Rafael Espinel was born in Belgium, but his Colombian parents took the family back to Colombia when he was eight months old. Ever since he was a kid, he dreamt of returning to Brussels, to discover the place where his immigrant parents had once settled.
So he did just that after high school, going to Brussels to study comic book design. There, Espinel met other Colombian immigrants at the university and together they formed a band named La Chiva Gantiva, which has its foundation in Colombian folklore.
A chiva is a colorful bus originally used in rural areas of Colombia. Gantiva is percussionist Natalia's last name, which has its origins in indigenous Chipcha culture and means "guardian of the mountain." The band La Chiva Gantiva, just like its members, is all about a multiplicity of identities and roots. It's a seven piece-ensemble with an explosive mix of highly danceable, percussion-heavy sounds that feel as if Manu Chao had gotten on a bus around Colombia -- instead of a train -- and picked up cumbia, funk and afrobeat along the way.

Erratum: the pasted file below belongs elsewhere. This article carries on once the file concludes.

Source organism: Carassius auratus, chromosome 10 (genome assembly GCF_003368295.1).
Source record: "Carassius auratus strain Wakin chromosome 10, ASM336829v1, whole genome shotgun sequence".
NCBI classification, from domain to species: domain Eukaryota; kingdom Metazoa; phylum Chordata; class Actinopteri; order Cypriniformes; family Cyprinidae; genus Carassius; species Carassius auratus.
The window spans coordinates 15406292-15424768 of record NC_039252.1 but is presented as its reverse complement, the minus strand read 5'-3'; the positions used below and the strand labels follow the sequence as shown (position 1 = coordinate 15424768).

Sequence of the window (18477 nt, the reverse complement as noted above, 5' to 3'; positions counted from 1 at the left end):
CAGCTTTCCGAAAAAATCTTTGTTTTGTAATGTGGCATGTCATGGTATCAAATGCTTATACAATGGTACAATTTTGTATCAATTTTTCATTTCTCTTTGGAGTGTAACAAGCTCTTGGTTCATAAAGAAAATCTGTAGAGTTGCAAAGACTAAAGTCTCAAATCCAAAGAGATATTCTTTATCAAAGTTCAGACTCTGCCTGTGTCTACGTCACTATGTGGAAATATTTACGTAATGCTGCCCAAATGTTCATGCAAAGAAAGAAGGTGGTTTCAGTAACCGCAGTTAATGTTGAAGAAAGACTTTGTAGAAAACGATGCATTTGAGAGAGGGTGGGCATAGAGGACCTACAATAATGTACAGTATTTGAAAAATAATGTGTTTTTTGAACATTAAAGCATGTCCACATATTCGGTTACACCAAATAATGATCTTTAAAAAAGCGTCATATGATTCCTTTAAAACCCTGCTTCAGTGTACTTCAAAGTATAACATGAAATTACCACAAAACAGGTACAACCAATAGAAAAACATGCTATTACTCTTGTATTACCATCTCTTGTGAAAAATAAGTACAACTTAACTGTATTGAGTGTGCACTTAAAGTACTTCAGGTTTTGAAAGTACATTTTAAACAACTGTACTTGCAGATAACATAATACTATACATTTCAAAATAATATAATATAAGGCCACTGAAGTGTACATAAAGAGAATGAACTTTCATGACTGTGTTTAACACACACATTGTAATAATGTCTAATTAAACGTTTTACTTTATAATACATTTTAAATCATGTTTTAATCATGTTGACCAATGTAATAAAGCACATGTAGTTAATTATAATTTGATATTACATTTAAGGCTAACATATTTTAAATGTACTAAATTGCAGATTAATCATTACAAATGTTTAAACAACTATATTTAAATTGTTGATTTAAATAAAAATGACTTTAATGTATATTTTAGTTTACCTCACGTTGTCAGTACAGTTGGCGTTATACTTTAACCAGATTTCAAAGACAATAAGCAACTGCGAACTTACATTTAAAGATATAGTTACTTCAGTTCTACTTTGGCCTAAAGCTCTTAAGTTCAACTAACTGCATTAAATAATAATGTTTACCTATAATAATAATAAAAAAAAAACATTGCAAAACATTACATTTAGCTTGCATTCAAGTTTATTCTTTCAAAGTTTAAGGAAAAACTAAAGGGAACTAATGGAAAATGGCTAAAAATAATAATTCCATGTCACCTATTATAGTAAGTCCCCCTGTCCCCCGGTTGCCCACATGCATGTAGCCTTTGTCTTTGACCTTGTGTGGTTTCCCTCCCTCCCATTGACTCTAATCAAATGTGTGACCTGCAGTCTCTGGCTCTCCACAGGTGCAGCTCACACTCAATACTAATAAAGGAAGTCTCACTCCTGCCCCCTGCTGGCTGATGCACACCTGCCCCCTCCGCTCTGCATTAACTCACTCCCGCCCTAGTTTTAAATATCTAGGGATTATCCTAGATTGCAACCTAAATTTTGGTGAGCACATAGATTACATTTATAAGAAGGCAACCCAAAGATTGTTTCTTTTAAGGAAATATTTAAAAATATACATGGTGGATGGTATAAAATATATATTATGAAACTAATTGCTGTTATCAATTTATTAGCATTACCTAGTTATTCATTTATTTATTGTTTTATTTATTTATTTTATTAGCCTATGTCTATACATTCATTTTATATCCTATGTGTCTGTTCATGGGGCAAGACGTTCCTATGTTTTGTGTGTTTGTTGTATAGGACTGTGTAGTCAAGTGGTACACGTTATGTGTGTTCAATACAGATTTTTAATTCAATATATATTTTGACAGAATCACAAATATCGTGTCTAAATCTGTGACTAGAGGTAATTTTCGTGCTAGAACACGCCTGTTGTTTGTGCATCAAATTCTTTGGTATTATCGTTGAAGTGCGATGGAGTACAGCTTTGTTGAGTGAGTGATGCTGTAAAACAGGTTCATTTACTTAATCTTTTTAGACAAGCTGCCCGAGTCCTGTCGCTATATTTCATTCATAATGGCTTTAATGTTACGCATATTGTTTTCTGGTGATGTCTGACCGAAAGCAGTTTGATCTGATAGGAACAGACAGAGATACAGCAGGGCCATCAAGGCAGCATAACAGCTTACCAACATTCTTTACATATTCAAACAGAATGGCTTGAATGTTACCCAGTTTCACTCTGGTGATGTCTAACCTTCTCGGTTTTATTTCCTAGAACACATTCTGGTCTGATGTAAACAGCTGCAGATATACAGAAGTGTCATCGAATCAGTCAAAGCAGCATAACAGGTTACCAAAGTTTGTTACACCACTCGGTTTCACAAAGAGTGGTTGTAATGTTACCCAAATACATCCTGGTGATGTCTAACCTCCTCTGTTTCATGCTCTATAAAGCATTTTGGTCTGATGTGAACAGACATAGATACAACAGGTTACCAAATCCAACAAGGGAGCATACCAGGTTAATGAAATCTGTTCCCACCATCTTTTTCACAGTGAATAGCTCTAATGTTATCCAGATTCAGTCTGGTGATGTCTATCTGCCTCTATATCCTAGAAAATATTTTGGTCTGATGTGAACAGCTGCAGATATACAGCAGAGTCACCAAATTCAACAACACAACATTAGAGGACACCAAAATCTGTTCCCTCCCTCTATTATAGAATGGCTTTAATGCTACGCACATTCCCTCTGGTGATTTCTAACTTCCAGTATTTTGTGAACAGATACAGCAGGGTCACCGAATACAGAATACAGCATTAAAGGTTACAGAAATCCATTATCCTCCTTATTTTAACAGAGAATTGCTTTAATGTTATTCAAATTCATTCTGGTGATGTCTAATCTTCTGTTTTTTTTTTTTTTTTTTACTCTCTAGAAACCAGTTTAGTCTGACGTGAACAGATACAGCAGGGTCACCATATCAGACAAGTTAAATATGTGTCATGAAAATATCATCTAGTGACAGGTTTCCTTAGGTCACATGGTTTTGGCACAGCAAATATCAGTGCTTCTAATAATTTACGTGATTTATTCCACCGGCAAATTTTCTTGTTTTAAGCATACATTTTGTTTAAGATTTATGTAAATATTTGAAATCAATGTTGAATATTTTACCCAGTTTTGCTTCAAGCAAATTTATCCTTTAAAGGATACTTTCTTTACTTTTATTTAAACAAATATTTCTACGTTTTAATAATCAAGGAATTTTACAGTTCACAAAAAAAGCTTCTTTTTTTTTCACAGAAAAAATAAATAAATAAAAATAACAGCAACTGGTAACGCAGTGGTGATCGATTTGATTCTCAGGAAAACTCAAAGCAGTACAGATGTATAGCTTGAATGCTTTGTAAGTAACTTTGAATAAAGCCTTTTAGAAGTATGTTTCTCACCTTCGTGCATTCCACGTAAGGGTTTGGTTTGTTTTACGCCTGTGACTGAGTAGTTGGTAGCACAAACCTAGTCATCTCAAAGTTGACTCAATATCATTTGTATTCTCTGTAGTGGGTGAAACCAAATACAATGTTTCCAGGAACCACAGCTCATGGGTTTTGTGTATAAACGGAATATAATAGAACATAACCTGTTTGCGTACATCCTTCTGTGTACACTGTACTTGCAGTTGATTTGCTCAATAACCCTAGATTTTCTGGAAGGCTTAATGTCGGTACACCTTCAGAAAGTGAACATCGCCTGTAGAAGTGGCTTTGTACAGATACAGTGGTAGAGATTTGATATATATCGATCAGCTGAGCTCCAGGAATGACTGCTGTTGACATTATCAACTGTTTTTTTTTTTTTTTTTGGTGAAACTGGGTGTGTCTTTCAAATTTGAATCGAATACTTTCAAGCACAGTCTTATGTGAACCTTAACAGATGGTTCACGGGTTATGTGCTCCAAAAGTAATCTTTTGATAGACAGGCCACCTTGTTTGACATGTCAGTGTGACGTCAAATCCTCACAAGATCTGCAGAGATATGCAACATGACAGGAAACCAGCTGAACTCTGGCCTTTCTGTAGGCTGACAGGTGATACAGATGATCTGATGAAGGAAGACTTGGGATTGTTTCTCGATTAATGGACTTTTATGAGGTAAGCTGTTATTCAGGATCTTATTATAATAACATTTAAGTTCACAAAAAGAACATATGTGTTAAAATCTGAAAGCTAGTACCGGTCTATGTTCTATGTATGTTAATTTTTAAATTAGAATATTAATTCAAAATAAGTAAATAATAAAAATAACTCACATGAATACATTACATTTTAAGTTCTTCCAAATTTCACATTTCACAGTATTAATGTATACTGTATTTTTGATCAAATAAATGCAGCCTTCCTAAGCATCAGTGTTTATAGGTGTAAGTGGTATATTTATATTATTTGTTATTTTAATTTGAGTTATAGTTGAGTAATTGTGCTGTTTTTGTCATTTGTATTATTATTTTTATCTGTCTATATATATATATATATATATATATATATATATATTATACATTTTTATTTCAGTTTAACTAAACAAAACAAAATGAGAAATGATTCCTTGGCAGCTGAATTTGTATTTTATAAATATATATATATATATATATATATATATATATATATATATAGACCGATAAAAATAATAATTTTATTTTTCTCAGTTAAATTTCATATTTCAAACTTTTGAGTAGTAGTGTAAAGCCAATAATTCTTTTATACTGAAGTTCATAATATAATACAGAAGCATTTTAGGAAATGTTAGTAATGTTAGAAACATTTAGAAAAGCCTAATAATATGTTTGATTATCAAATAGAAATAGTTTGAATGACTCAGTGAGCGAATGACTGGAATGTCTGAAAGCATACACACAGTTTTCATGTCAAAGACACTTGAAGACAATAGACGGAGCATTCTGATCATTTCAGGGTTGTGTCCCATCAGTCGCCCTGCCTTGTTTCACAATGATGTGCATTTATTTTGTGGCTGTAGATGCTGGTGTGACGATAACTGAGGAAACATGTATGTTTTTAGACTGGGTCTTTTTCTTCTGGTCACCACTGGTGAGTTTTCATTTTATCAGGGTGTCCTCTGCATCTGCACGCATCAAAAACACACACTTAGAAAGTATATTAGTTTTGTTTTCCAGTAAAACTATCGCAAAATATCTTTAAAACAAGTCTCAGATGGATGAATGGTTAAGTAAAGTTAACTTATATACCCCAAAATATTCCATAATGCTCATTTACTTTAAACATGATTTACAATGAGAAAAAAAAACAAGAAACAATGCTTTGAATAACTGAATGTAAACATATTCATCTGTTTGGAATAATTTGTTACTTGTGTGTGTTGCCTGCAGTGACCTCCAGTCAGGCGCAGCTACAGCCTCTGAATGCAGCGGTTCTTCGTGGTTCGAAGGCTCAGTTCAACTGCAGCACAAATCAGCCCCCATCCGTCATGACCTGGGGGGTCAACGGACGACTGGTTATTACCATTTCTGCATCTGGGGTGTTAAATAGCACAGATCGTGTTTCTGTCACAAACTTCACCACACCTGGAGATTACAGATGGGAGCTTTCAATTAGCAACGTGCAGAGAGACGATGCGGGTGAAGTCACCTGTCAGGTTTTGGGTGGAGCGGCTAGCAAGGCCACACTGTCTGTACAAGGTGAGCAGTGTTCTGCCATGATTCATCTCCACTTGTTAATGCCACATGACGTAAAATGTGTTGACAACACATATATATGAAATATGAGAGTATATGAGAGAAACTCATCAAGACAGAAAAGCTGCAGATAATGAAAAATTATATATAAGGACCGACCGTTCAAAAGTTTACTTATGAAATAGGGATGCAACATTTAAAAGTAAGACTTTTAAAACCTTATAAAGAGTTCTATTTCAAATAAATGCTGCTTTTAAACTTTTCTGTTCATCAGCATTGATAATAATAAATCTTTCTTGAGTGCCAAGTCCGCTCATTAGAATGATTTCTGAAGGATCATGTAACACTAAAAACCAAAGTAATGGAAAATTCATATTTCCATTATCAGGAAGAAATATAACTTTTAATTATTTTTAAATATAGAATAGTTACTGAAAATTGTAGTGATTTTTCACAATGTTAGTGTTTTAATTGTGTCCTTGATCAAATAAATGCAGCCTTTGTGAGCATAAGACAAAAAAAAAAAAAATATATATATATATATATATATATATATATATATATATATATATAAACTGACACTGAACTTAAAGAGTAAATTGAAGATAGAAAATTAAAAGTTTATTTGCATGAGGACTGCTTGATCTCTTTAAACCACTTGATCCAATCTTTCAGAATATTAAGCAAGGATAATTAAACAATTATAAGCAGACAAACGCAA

Like Manu Chao before them, La Chiva Gantiva members sing about immigrant experiences and their multicultural, globe-trotting realities (band members are French, Belgian, Colombian, and Vietnamese).
Before going back home to Brussels, La Chiva Gantiva is playing in New York City's Nublu tonight, finishing off a U.S. tour that included gigs in Dallas, Austin, and Chicago. We sure hope La Chiva comes back to the States this summer to play at big festivals, a setting where the band will surely thrive because of its party atmosphere and diverse appeal.
Watch our video with Rafael Espinel, Natalia Gantiva and Felipe Deckers as they talk about some of the instruments they play with La Chiva Gantiva. We interviewed them before one of their sets at SXSW in Austin last week.